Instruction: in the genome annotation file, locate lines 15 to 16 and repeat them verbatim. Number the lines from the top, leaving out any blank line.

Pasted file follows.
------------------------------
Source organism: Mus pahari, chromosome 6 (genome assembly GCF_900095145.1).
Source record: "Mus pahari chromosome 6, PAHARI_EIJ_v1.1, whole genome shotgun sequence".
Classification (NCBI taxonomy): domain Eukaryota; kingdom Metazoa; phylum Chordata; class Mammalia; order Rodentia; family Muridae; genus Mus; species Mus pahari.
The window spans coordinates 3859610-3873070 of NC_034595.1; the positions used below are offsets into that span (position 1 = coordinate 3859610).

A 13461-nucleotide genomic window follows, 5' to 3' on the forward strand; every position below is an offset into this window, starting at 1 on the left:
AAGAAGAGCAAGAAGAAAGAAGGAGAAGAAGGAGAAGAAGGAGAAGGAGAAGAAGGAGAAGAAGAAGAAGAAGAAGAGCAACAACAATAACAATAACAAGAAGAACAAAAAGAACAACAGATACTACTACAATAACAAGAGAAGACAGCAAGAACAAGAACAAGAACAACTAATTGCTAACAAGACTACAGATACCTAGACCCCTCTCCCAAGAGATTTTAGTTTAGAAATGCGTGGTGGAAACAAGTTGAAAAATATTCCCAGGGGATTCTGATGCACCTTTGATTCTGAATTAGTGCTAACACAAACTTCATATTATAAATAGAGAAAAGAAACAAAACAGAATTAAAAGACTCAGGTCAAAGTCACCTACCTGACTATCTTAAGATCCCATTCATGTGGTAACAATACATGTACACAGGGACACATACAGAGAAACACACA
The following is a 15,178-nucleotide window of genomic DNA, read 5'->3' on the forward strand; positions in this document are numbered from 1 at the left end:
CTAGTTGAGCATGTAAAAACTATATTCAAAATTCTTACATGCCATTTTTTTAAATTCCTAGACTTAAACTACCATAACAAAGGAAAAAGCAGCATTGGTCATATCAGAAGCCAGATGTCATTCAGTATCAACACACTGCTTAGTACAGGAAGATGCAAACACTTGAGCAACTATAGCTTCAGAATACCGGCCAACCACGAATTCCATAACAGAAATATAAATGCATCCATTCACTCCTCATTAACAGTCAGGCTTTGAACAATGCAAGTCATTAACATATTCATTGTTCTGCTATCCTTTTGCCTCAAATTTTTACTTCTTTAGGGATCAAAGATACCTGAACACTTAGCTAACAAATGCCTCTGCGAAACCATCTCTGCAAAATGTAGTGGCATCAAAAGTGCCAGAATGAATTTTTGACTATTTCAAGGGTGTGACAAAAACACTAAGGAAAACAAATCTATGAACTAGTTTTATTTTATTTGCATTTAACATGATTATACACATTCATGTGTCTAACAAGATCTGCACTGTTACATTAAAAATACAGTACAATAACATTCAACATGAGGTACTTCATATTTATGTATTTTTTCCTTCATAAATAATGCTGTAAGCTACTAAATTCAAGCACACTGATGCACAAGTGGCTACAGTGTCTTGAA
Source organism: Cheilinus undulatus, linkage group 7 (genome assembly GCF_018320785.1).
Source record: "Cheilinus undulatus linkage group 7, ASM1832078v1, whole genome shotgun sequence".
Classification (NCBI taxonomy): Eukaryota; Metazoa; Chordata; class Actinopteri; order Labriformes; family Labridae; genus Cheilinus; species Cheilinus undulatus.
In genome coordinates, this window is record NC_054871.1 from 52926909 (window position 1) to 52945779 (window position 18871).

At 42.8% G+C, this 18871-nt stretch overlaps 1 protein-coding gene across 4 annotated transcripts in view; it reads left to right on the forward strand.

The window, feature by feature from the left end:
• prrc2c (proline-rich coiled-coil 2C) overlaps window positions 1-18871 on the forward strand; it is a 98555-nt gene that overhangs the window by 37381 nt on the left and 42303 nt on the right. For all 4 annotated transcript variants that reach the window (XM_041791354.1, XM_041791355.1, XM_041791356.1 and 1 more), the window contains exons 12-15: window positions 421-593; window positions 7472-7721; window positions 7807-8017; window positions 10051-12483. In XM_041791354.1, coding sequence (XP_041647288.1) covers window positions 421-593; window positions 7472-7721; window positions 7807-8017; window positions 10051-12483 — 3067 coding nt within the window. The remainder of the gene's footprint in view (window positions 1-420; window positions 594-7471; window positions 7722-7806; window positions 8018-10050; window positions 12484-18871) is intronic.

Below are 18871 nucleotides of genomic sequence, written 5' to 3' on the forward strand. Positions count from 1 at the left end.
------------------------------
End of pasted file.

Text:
• prrc2c (proline-rich coiled-coil 2C) overlaps window positions 1-18871 on the forward strand; it is a 98555-nt gene that overhangs the window by 37381 nt on the left and 42303 nt on the right. For all 4 annotated transcript variants that reach the window (XM_041791354.1, XM_041791355.1, XM_041791356.1 and 1 more), the window contains exons 12-15: window positions 421-593; window positions 7472-7721; window positions 7807-8017; window positions 10051-12483. In XM_041791354.1, coding sequence (XP_041647288.1) covers window positions 421-593; window positions 7472-7721; window positions 7807-8017; window positions 10051-12483 — 3067 coding nt within the window. The remainder of the gene's footprint in view (window positions 1-420; window positions 594-7471; window positions 7722-7806; window positions 8018-10050; window positions 12484-18871) is intronic.

Below are 18871 nucleotides of genomic sequence, written 5' to 3' on the forward strand. Positions count from 1 at the left end.